The national component of FarmBis will be expanded from 1 July 2000 with funding support of $10 million. It will address major national issues such as industry adjustment, creating national and international supply networks, product quality and safety. It will also encourage increased recognition and participation of women and young people in our rural industries.

The new program will commence on 1 July 2001, with commercial fishermen becoming eligible from that date for the first time.

Farm innovation

The Government will introduce, at a cost of $18.2 million, a new, two-year pilot program to promote on-farm innovation and industry diversification.

The program will support and encourage farmers and farmer groups to adopt innovative production techniques and to explore the potential for diversification into new farming activities.

Farm growth through export growth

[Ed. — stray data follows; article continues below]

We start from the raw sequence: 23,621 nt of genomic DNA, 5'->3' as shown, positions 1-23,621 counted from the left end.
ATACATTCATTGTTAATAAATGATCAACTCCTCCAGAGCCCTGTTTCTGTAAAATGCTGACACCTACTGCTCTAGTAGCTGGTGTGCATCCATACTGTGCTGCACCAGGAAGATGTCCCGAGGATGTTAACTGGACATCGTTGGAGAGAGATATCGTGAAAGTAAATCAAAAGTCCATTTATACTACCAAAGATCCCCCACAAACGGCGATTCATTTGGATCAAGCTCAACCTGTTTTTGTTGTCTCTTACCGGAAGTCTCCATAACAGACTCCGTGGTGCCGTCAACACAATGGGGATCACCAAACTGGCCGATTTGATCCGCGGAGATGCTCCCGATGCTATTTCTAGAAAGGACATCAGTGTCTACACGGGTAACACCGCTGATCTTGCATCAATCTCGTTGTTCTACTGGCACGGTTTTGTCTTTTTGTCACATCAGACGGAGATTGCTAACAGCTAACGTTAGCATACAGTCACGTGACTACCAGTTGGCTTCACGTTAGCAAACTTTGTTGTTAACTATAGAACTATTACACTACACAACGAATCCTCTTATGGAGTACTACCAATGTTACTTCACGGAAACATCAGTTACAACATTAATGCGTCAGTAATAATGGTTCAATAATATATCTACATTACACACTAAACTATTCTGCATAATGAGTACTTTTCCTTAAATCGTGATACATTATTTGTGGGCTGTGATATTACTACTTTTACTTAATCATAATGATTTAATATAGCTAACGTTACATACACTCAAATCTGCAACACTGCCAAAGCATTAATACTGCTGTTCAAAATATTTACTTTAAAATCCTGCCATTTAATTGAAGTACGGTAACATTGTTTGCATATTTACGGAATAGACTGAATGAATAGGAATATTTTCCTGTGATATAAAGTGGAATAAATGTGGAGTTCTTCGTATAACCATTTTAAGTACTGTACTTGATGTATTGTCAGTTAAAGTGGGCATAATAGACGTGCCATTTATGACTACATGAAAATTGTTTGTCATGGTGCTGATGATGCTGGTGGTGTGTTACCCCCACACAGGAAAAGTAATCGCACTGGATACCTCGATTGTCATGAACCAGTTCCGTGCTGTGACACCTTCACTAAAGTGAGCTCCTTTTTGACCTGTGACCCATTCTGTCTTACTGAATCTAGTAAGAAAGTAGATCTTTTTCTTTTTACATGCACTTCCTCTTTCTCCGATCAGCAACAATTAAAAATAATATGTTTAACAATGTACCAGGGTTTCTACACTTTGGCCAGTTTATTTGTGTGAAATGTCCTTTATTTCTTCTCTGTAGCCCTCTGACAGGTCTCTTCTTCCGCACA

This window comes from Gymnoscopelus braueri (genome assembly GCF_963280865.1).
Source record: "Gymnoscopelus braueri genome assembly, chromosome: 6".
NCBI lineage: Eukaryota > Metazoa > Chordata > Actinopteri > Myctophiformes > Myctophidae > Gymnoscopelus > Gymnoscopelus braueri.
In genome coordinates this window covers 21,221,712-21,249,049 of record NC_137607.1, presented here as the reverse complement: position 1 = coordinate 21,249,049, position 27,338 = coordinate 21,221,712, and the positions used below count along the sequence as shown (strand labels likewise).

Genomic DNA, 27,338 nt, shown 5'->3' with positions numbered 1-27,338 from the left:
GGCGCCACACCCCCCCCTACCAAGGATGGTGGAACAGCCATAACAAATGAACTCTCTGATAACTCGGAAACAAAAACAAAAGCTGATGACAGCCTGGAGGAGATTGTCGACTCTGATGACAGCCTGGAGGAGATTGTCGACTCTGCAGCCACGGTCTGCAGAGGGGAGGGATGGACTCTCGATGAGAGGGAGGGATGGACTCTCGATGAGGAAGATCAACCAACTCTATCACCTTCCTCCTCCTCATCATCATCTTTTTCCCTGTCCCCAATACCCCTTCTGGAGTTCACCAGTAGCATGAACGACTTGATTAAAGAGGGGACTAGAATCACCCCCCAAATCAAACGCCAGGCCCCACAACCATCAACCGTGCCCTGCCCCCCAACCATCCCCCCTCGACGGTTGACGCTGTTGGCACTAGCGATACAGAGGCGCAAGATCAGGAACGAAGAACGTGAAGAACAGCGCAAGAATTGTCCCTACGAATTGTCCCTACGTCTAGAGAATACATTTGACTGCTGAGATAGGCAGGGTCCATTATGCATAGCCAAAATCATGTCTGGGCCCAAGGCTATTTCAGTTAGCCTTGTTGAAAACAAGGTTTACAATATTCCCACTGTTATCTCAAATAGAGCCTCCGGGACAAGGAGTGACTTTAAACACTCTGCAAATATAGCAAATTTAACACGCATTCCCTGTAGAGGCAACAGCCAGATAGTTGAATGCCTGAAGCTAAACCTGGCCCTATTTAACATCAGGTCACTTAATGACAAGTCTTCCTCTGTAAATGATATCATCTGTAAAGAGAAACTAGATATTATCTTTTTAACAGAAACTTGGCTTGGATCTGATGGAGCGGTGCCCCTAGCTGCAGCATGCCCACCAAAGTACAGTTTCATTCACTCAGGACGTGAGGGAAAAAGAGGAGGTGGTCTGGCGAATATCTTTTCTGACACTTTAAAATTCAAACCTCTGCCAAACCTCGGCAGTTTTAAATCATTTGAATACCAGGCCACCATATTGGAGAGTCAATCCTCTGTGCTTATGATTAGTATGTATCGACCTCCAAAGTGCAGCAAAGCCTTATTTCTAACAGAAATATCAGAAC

$6.5 million in funding will be provided to boost our efforts at opening up lucrative regional markets through bilateral negotiations.

Progress to date has created significant opportunities for producers - for example, the $69 million live cattle trade to Indonesia - but there are still regulatory and other technical barriers.

With this funding, we will intensify efforts to widen access to key Asia-Pacific markets, such as China and Indonesia, with Thailand also a major priority.

Farm Help

The successful Farm Family Restart Scheme will be enhanced and extended to provide extra welfare support to farm families in financial difficulty. The new program — to be known as FarmHelp — will continue to deliver welfare support for farm families, with a number of possible improvements being considered.

$111.2 million will be provided to FarmHelp to extend it to 30 November 2003.

Retirement Assistance for Farmers

The Retirement Assistance for Farmers scheme will be continued until June 2001.

Farm Management Deposits

The successful Farm Management Deposit (FMD) Scheme, which was introduced in the current AAA package, was estimated to provide farmers with $60 million of benefits over the four years of the original AAA package. This scheme will continue.

Other agriculture measures

Other key aspects of this year’s Budget for the agricultural, fisheries and forestry sector include:

Building a national approach to animal and plant health